Well, we have come to the end of the tutorial. I have given you all that you would need to start developing your very own apps for Android. There are a lot of books available for you to study Android programming.

One of the best books for amateurs and novices is Android Application Development For Dummies by Donn Felker. If you want a pdf of the book, drop a comment below or contact me via twitter @stevanity

You will find Android Development easy, adventurous and interesting. Well, thats what Android is all about. The Eclipse IDE supports android development comprehensively. From project creation to running the project, it will provide you with a very user-friendly workflow. You can publish your apps online and if your very serious about developing apps, you can get an account at Android App store for something like $25 and you can publish your apps, so that people can buy it. Show your creativity and skill to the world!

As always, if you have any doubts, suggestions etc just drop a comment. And If you like this article share it on Facebook, twitter, etc using the share buttons below.

Thank you,

Steve Robinson

Interfaces and Abstract Classes: Clearing the fog…..


There are two very important concepts or features in many Object Oriented Programming Languages that allow programmers to create a common interface to communicate with objects. They are Abstract Classes and Interfaces. They are fundamentally different but are used to provide the same functionality. Let us see about them separately and then we will see when to use an Interface and when to use an Abstract Class.

An Abstract Class is a class which does not provide concrete implementations (definitions) for its methods. Generally while creating a Class Hierarchy, we create a very general base class and derive these general members into a more specific Sub Class. I found the example in Paul and Harvey Deitel’s “C# for Programmers”  book very interesting and insightful.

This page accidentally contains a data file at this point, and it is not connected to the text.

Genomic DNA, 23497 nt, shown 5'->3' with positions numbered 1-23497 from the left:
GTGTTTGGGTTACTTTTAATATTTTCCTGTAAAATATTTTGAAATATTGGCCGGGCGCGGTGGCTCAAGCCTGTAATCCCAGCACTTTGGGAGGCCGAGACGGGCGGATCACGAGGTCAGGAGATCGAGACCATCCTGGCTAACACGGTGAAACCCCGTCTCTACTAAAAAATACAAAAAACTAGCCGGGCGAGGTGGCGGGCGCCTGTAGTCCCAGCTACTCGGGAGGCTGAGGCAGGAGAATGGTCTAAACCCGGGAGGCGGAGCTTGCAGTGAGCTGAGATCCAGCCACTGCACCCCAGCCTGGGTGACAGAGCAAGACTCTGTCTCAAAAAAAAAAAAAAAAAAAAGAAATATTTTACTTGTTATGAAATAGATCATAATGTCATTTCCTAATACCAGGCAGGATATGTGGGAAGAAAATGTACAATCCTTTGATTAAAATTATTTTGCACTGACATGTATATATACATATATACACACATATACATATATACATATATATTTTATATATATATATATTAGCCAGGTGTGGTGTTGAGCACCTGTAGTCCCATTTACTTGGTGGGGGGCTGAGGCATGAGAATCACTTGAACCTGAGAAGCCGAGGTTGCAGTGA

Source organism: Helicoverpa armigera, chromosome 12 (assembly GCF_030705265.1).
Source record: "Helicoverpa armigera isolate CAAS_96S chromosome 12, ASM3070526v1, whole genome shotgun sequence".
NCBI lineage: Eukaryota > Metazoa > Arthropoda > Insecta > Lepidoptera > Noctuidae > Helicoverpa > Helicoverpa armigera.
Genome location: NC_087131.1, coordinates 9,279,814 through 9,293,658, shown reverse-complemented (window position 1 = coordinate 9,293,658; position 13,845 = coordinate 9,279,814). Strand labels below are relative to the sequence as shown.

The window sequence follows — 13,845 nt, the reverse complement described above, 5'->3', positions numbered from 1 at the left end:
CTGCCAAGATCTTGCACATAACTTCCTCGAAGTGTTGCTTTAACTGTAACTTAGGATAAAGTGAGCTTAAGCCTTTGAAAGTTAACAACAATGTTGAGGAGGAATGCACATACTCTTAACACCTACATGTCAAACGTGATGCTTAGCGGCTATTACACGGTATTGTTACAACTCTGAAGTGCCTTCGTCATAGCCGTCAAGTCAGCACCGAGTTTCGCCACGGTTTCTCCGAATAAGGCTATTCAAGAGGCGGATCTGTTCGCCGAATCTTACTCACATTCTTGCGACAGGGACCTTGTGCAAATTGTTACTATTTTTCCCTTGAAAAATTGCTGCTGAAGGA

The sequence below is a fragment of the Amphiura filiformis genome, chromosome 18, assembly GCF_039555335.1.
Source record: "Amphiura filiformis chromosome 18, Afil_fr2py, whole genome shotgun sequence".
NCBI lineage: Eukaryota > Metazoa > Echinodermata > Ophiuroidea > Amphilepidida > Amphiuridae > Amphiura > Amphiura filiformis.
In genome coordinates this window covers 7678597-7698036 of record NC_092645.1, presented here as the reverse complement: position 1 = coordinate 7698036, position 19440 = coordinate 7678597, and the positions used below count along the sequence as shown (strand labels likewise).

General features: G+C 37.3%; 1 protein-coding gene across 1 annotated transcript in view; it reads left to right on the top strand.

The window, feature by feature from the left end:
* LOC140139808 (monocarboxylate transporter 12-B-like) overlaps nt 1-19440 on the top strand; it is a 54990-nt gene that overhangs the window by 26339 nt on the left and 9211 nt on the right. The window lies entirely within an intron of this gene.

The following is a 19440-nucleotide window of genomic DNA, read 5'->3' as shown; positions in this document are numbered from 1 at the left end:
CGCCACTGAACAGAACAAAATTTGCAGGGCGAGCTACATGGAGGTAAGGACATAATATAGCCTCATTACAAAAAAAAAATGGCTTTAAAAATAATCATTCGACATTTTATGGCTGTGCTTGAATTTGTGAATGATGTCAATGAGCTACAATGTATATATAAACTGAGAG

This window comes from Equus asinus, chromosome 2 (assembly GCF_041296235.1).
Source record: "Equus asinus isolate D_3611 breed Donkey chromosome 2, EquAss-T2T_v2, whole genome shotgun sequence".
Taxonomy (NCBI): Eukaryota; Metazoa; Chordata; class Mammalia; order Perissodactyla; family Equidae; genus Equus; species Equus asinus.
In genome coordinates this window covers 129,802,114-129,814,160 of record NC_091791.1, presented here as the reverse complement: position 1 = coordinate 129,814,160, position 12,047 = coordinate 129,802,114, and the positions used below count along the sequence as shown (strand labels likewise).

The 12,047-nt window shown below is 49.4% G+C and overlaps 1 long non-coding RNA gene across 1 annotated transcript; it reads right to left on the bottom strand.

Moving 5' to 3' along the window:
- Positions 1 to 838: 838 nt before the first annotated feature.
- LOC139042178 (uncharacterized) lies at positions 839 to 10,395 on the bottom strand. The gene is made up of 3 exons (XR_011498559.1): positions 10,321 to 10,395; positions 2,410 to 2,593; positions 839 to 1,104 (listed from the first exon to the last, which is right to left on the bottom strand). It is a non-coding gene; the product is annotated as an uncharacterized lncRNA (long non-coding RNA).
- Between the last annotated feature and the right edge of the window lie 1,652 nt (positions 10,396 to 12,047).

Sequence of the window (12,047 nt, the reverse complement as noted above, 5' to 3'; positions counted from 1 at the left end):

A company wants to create an application to calculate salaries for the different types of employees it has, like Salaried Employees, Hourly Employee, Commissioned Employee. So basically you create a general Employee Class which will be abstract (to make a class Abstract just add the keyword ‘abstract’ before the keyword ‘class’) and put some general attributes and methods in it. But since the way the Salary is calculated differs from employee to employee, we can declare the Salary Calculation method as Abstract. When we declare a method as Abstract, we must not provide any concrete implementation for it (i.e) we must no provide definition for the method.

Java Syntax:

public abstract double salaryCalc();

C# Syntax:

public abstract double salaryCalc();

So now in the derived classes these methods can be “overridden” to provide employee-specific definitions/implementations.

Java Syntax:

public double salaryCalc() {

//definition

}

C# Syntax:

public override double salaryCalc() {

//definition

}

(Note: C# requires usage of  “override” keyword. In Java its optional to use “@Override” annotation above the method implementation)

Thus each derived class can provide its own implementation for the derived abstract method but all those methods will have the same signature/header/call syntax. So we provide uniform interface for accessing the methods of the derived class.

Speaking of providing common interface for accessing derived class, we can use a Class variable of the Abstract base class to polymorphically access the overridden methods of the derived classes. This is called “Subtype Polymorphism“. Abstract classes were created to make general base classes but they also serve as a basis for implementing Polymorphism.

But Polymorphism can also be implemented by another technique called Interfaces. Lets see about the Java and C# interface, a relatively new concept…

An Interface is similar to an Abstract Class, but differs in the fact that it provides absolutely no concrete implementation for any of its methods. Some may say an Interface is also a class. But its not. An Interface is not a class. Its like a contract that classes sign. When a class ‘implements’ an interface, it basically signs a contract saying that, “Ill provide definition for all the method declarations declared in the Interface”. Creating an interface is rather simple and similar to creating a class.